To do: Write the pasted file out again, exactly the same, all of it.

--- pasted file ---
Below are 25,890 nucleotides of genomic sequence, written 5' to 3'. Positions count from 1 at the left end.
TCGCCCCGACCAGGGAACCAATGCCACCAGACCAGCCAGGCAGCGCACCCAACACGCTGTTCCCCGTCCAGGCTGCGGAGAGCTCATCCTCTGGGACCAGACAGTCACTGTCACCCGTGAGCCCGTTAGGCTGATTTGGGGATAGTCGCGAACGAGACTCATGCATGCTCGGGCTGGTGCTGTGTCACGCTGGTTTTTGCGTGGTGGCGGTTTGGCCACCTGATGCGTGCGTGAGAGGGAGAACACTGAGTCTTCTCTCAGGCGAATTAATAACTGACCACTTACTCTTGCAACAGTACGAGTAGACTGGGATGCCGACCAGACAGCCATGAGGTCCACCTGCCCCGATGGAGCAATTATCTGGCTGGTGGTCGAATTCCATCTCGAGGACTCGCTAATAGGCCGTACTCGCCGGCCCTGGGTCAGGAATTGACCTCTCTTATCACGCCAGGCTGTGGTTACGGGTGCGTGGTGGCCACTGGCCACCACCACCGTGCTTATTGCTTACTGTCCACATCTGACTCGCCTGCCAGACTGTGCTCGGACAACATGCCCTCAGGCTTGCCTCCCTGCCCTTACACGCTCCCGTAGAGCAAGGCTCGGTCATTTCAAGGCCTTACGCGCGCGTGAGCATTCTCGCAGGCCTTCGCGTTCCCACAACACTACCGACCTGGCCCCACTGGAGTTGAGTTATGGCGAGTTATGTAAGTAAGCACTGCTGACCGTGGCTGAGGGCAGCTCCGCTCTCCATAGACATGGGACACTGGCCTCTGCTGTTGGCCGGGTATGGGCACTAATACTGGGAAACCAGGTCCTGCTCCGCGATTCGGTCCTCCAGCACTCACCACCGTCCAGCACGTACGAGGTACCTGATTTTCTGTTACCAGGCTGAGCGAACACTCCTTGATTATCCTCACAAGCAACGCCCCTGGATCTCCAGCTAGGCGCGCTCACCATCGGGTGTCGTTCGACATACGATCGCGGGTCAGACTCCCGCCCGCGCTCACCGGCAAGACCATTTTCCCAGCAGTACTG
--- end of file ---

Below are 25,890 nucleotides of genomic sequence, written 5' to 3'. Positions count from 1 at the left end.
TCGCCCCGACCAGGGAACCAATGCCACCAGACCAGCCAGGCAGCGCACCCAACACGCTGTTCCCCGTCCAGGCTGCGGAGAGCTCATCCTCTGGGACCAGACAGTCACTGTCACCCGTGAGCCCGTTAGGCTGATTTGGGGATAGTCGCGAACGAGACTCATGCATGCTCGGGCTGGTGCTGTGTCACGCTGGTTTTTGCGTGGTGGCGGTTTGGCCACCTGATGCGTGCGTGAGAGGGAGAACACTGAGTCTTCTCTCAGGCGAATTAATAACTGACCACTTACTCTTGCAACAGTACGAGTAGACTGGGATGCCGACCAGACAGCCATGAGGTCCACCTGCCCCGATGGAGCAATTATCTGGCTGGTGGTCGAATTCCATCTCGAGGACTCGCTAATAGGCCGTACTCGCCGGCCCTGGGTCAGGAATTGACCTCTCTTATCACGCCAGGCTGTGGTTACGGGTGCGTGGTGGCCACTGGCCACCACCACCGTGCTTATTGCTTACTGTCCACATCTGACTCGCCTGCCAGACTGTGCTCGGACAACATGCCCTCAGGCTTGCCTCCCTGCCCTTACACGCTCCCGTAGAGCAAGGCTCGGTCATTTCAAGGCCTTACGCGCGCGTGAGCATTCTCGCAGGCCTTCGCGTTCCCACAACACTACCGACCTGGCCCCACTGGAGTTGAGTTATGGCGAGTTATGTAAGTAAGCACTGCTGACCGTGGCTGAGGGCAGCTCCGCTCTCCATAGACATGGGACACTGGCCTCTGCTGTTGGCCGGGTATGGGCACTAATACTGGGAAACCAGGTCCTGCTCCGCGATTCGGTCCTCCAGCACTCACCACCGTCCAGCACGTACGAGGTACCTGATTTTCTGTTACCAGGCTGAGCGAACACTCCTTGATTATCCTCACAAGCAACGCCCCTGGATCTCCAGCTAGGCGCGCTCACCATCGGGTGTCGTTCGACATACGATCGCGGGTCAGACTCCCGCCCGCGCTCACCGGCAAGACCATTTTCCCAGCAGTACTG